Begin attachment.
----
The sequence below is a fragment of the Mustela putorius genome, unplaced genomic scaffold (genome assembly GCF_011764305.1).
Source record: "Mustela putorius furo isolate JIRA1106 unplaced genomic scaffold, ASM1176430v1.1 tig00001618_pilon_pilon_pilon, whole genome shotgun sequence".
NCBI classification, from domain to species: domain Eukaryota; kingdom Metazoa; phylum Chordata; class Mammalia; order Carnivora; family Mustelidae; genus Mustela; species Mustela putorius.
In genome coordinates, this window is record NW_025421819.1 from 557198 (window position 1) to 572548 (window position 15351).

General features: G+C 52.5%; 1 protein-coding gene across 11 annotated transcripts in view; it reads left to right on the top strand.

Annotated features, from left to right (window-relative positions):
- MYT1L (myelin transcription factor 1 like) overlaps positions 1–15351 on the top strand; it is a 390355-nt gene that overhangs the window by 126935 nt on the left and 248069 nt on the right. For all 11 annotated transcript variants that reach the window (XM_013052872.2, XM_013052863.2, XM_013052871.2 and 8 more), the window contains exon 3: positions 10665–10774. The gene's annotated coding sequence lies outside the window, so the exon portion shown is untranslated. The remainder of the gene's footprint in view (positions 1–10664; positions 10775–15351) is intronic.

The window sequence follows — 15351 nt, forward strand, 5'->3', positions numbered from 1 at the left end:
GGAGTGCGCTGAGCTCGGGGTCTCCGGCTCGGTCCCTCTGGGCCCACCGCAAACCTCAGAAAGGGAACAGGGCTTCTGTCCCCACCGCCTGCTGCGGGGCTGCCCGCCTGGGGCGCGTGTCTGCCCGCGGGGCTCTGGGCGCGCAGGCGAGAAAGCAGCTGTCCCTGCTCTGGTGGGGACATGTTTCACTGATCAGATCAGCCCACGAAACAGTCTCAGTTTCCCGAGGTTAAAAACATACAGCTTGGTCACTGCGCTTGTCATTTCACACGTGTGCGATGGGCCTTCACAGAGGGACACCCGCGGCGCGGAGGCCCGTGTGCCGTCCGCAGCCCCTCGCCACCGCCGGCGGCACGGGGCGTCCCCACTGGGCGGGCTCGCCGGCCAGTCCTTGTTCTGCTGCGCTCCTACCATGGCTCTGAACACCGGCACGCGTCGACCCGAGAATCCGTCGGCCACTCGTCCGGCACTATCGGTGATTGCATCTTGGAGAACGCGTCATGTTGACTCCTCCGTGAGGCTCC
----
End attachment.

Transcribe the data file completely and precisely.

The sequence below is a fragment of the Mustela putorius genome, unplaced genomic scaffold (genome assembly GCF_011764305.1).
Source record: "Mustela putorius furo isolate JIRA1106 unplaced genomic scaffold, ASM1176430v1.1 tig00001618_pilon_pilon_pilon, whole genome shotgun sequence".
NCBI classification, from domain to species: domain Eukaryota; kingdom Metazoa; phylum Chordata; class Mammalia; order Carnivora; family Mustelidae; genus Mustela; species Mustela putorius.
In genome coordinates, this window is record NW_025421819.1 from 557198 (window position 1) to 572548 (window position 15351).

General features: G+C 52.5%; 1 protein-coding gene across 11 annotated transcripts in view; it reads left to right on the top strand.

Annotated features, from left to right (window-relative positions):
- MYT1L (myelin transcription factor 1 like) overlaps positions 1–15351 on the top strand; it is a 390355-nt gene that overhangs the window by 126935 nt on the left and 248069 nt on the right. For all 11 annotated transcript variants that reach the window (XM_013052872.2, XM_013052863.2, XM_013052871.2 and 8 more), the window contains exon 3: positions 10665–10774. The gene's annotated coding sequence lies outside the window, so the exon portion shown is untranslated. The remainder of the gene's footprint in view (positions 1–10664; positions 10775–15351) is intronic.

The window sequence follows — 15351 nt, forward strand, 5'->3', positions numbered from 1 at the left end:
GGAGTGCGCTGAGCTCGGGGTCTCCGGCTCGGTCCCTCTGGGCCCACCGCAAACCTCAGAAAGGGAACAGGGCTTCTGTCCCCACCGCCTGCTGCGGGGCTGCCCGCCTGGGGCGCGTGTCTGCCCGCGGGGCTCTGGGCGCGCAGGCGAGAAAGCAGCTGTCCCTGCTCTGGTGGGGACATGTTTCACTGATCAGATCAGCCCACGAAACAGTCTCAGTTTCCCGAGGTTAAAAACATACAGCTTGGTCACTGCGCTTGTCATTTCACACGTGTGCGATGGGCCTTCACAGAGGGACACCCGCGGCGCGGAGGCCCGTGTGCCGTCCGCAGCCCCTCGCCACCGCCGGCGGCACGGGGCGTCCCCACTGGGCGGGCTCGCCGGCCAGTCCTTGTTCTGCTGCGCTCCTACCATGGCTCTGAACACCGGCACGCGTCGACCCGAGAATCCGTCGGCCACTCGTCCGGCACTATCGGTGATTGCATCTTGGAGAACGCGTCATGTTGACTCCTCCGTGAGGCTCC